AI bias: 9 questions leaders should ask

AI bias: 9 questions leaders should ask

Artificial intelligence bias can create problems ranging from bad business decisions to injustice. Use these questions to fight off potential biases in your AI systems

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January 29, 2019
Crossing the gap to big data

As the use of artificial intelligence applications – and machine learning – grows within businesses, government, educational institutions, and other organizations, so does the likelihood of bias.

Researchers have studied and found significant racial bias in facial recognition technology, for example, and in particular in the underlying algorithms. That alone is a massive problem.

When you more broadly consider the role AI and ML will play in societal and business contexts, the problem of AI bias becomes seemingly limitless – one that IT leaders and others need to pay close attention to as they ramp up AI and ML implementations.

AI bias often begins with people, which runs counter to the popular narrative that we’ll all soon be controlled by AI robot overlords. Along with people, data becomes a key issue.

“Bias in AI is really a reflection of bias in the training data,” says Rick McFarland, chief data officer at LexisNexis Legal & Professional. “The best place to look for bias in your AI is in your training data.”

Guess who usually has their hands on that training data? People.

There’s not much business value in simply training your AI to tell you what you want to hear.

In a TED Talk, “How I’m fighting bias in algorithms,” MIT researcher Joy Buolamwini said of training data and bias in AI and ML technologies: “Why isn’t my face being detected? We have to look at how we give machines sight. … You create a training set with examples of faces. However, if the training sets aren’t really that diverse, any face that deviates too much from the established norm will be harder to detect.”

We asked a range of experts to weigh in on the questions IT leaders should be asking to identify and root out potential biases in their own AI systems. These could range from issues such as racial or gender bias to matters of bad analytics and confirmation bias. There’s not much business value in simply training your AI to tell you what you want to hear.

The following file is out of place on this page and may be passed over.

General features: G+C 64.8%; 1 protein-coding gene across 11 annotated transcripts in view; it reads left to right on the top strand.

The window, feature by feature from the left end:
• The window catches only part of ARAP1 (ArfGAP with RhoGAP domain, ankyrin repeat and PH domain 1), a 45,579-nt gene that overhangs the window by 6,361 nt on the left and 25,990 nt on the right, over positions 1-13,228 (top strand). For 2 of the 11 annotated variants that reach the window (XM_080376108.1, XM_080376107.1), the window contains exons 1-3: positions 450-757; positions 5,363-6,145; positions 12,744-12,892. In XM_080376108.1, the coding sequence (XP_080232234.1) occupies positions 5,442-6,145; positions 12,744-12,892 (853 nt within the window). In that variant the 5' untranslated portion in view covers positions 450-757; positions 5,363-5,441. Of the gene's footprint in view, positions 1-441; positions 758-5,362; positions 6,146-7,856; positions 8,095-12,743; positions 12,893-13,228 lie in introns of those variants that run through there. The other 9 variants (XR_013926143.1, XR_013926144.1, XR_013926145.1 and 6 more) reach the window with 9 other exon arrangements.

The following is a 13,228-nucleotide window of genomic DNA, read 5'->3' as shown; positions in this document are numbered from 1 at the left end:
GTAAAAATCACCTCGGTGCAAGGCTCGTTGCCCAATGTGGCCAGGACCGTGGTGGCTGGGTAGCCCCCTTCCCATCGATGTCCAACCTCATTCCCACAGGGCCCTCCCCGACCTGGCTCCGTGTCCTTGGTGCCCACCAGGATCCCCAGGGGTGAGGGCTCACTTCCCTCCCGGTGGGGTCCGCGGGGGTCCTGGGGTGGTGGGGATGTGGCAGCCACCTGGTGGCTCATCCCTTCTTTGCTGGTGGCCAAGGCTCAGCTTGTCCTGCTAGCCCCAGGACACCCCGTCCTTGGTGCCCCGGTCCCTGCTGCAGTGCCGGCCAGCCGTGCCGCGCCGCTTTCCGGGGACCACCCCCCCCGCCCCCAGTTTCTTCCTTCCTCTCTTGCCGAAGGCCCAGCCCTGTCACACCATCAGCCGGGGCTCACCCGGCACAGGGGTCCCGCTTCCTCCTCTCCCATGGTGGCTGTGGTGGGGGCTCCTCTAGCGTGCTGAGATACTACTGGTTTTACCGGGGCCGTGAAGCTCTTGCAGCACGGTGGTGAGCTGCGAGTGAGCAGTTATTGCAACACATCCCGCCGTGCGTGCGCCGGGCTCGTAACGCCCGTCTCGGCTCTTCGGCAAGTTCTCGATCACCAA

[ What's coming next in AI? Read AI in 2019: 8 trends to watch. ]

We also asked these experts for their insights on how organizations can be thinking through and formulating their own answers to these questions. Here’s their advice, grouped into three overlapping categories: people, data, and management.

People questions to ask about AI bias

1. Who is building the algorithms?

Perhaps someday the sci-fi stories about AI replacing humans will come true. For now, though, AI bias exposes a fallacy in that narrative: AI is highly dependent on human input, especially in its early phases.

Phani Nagarjuna, chief analytics officer at Sutherland, recommends that IT leaders looking to reduce bias start by examining the teams that work most closely with the company’s AI applications.

“Often times, AI becomes a direct reflection of the people who assemble it.”

“Often times, AI becomes a direct reflection of the people who assemble it,” Nagarjuna says. “An AI system will not only adapt to the same behaviors of its developers but reinforce them. The best way to prevent this is by making sure that the designers and developers who program AI systems incorporate cultural and inclusive dimensions of diversity from the start.”

Consider it another competitive edge for diverse and inclusive IT teams.

“Business and IT leaders should ask themselves: Does my team embody enough diversity in skills, background, and approach?” Nagarjuna says. “If this is something the team is lacking, it’s always best to bring in more team members with different experiences who can help represent a more balanced, comprehensive approach.”